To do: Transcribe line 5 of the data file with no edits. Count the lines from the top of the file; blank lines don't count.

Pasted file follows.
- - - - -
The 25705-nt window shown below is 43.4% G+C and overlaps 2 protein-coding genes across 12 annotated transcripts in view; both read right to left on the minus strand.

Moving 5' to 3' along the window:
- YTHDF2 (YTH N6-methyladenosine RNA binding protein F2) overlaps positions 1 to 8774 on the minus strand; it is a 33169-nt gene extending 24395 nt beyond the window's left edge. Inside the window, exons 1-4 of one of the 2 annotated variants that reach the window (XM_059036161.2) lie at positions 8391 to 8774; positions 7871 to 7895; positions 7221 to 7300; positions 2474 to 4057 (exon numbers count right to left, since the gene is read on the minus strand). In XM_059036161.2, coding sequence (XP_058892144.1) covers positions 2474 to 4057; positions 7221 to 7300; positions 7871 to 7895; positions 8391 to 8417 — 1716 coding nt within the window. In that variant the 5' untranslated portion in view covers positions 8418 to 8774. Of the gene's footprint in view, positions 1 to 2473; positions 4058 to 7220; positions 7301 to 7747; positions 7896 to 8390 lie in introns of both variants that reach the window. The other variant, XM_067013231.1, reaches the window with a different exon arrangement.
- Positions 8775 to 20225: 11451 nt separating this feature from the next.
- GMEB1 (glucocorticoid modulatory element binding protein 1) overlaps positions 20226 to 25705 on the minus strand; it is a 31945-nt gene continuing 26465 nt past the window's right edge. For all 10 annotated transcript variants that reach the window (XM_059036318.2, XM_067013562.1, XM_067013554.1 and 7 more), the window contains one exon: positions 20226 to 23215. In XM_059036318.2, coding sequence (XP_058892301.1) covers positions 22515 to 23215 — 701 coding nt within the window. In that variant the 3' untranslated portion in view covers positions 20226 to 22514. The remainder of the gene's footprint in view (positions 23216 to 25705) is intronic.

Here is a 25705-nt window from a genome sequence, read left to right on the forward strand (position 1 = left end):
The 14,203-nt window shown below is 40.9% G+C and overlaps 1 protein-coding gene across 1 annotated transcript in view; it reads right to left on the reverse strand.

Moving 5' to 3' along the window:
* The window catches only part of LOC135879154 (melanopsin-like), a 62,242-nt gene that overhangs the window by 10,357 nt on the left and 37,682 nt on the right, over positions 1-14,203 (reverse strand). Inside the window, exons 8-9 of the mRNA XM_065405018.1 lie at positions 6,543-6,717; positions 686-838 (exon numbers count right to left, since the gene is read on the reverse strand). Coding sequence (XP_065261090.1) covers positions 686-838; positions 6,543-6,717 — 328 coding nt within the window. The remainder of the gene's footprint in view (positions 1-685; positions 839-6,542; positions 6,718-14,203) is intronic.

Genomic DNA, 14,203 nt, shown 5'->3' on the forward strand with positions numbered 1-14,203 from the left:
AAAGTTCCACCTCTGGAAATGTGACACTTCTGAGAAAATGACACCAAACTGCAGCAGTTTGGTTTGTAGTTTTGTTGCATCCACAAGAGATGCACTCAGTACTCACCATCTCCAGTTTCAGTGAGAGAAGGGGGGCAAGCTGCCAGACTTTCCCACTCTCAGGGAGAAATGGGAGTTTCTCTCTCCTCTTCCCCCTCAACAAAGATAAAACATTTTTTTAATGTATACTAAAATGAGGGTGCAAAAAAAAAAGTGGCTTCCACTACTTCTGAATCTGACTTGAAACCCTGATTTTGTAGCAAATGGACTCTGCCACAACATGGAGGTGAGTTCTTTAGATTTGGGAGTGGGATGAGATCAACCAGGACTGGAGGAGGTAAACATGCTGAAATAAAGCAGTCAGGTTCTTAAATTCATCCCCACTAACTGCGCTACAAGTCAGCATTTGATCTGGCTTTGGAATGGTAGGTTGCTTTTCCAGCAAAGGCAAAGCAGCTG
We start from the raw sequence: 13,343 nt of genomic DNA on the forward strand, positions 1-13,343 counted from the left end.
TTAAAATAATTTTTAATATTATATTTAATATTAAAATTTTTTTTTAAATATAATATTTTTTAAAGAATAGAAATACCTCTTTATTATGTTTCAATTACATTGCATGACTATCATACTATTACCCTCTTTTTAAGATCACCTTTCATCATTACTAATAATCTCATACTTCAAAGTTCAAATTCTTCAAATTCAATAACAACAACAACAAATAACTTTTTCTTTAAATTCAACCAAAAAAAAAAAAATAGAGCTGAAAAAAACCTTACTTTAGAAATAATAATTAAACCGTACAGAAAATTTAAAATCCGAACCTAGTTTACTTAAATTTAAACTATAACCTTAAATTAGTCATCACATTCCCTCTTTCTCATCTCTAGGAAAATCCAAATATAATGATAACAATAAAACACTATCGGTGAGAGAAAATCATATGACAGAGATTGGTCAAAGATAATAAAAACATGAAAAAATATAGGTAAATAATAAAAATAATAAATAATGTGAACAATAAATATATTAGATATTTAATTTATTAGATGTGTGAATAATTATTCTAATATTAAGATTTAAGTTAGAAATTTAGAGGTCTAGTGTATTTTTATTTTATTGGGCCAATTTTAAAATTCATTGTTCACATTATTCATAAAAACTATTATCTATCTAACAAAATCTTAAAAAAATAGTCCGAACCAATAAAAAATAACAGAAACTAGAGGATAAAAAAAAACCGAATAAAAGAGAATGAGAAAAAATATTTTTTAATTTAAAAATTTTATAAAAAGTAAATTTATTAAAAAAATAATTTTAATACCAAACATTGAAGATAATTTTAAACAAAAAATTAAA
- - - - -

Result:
- GMEB1 (glucocorticoid modulatory element binding protein 1) overlaps positions 20226 to 25705 on the minus strand; it is a 31945-nt gene continuing 26465 nt past the window's right edge. For all 10 annotated transcript variants that reach the window (XM_059036318.2, XM_067013562.1, XM_067013554.1 and 7 more), the window contains one exon: positions 20226 to 23215. In XM_059036318.2, coding sequence (XP_058892301.1) covers positions 22515 to 23215 — 701 coding nt within the window. In that variant the 3' untranslated portion in view covers positions 20226 to 22514. The remainder of the gene's footprint in view (positions 23216 to 25705) is intronic.